He crushed one home run to such pulverization that the ball bounced off the roof of a church just beyond the right-field fence.
It happened during a three-homer day at venerable Clark Field in Woodland, a holy cow of a wow moment.
He struck out 15 in one game, 14 in another and 15 more another, in the midst of hurling three consecutive no-hitters.
Stuff of legend here? Well, sure. It’s the stuff of Cooper Hjerpe, whose senior season at Woodland High School is playing out in a bit of storybook form.
Hjerpe is a hard-throwing 6-foot-2, 185-pound left-handed ace with a penchant for power at the plate, too.
He showed promise as a junior pitcher, then burst onto the national scene in summer competition, attracting a horde of baseball scouts who tracked him with a sea of radar guns behind home plate. That’s cool stuff for a kid who grew up dreaming of such achievement.
Hjerpe is headed to Oregon State via scholarship to pitch for the defending College World Series champions. But he’s in no hurry to head to Corvallis. There’s plenty of season left to be played out in Yolo County, punctuated by the looming Sac-Joaquin Section playoffs. He graduates in June, and may also be drafted.
Hjerpe is a must-see to appreciate. He is as humble as he can be dominant.
He is also human. Even the best aces have an off inning or day, but it’s how Hjerpe handled all manner of great expectations that has resonated with his coaches.
“You can’t be perfect and great all the time, but Cooper always makes teams and batters go, ‘Oh no!’ when they see him,” Woodland coach Joe Whitehead said. “What he’s done this year is phenomenal. He’s an all-time great.”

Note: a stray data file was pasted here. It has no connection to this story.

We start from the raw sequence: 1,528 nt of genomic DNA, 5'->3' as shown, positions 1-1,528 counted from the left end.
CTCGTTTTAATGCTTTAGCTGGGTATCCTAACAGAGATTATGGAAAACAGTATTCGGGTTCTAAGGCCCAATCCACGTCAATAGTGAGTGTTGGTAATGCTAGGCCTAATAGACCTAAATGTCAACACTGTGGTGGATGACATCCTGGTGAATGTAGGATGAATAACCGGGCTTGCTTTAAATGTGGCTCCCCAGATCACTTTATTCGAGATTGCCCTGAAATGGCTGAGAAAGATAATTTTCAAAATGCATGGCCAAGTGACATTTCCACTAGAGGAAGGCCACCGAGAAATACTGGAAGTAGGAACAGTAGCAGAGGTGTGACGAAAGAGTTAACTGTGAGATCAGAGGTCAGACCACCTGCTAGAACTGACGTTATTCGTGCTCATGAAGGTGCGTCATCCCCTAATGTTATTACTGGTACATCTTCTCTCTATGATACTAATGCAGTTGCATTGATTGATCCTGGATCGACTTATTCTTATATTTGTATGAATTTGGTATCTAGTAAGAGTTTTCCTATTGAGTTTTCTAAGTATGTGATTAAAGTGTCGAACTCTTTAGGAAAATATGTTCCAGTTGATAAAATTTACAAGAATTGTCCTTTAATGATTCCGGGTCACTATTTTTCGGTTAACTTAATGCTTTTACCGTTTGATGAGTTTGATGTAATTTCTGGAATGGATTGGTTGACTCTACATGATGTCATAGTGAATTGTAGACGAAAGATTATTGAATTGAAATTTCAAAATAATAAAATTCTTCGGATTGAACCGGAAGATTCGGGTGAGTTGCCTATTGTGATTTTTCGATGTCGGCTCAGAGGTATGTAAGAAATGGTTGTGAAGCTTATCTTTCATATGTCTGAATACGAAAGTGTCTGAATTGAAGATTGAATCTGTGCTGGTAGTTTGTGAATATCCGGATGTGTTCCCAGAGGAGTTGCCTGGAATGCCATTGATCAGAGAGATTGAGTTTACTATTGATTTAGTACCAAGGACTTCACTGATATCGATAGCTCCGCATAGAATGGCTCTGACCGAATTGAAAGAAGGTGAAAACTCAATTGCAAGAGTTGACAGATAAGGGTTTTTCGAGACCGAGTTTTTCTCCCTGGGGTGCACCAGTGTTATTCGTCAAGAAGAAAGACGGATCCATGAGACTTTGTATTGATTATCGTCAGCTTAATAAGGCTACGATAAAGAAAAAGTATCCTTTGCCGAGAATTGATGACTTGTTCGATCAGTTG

And that’s saying something from a baseball town such as Woodland. The school has produced first-round picks in slugger Tony Torcato in 1998 and infield star Dustin Pedroia in 2001, well before he reached stardom with the Boston Red Sox.
Hjerpe has struck out 218 batters in 90 1/3 innings over two seasons at Woodland. When he’s on, batters become off.
And to think, for a long stretch, Hjerpe was an underdog. He wasn’t the big man on campus growing up because he often wasn’t even the biggest guy on the pitching staff, not to mention the roster.
“When I was younger, I was pretty small,” Hjerpe said. “I was 5-2 and not even breaking 100 pounds, then I had the growth spurt and I just got better.”
Hjerpe towers now beyond his 4-1 pitching record and 89 strikeouts in 36 2/3 innings for a Wolves team that has sights set on the Golden Empire League championship. His fastball has touched 90 mph, and it expects to gain velocity as he gains weight in college.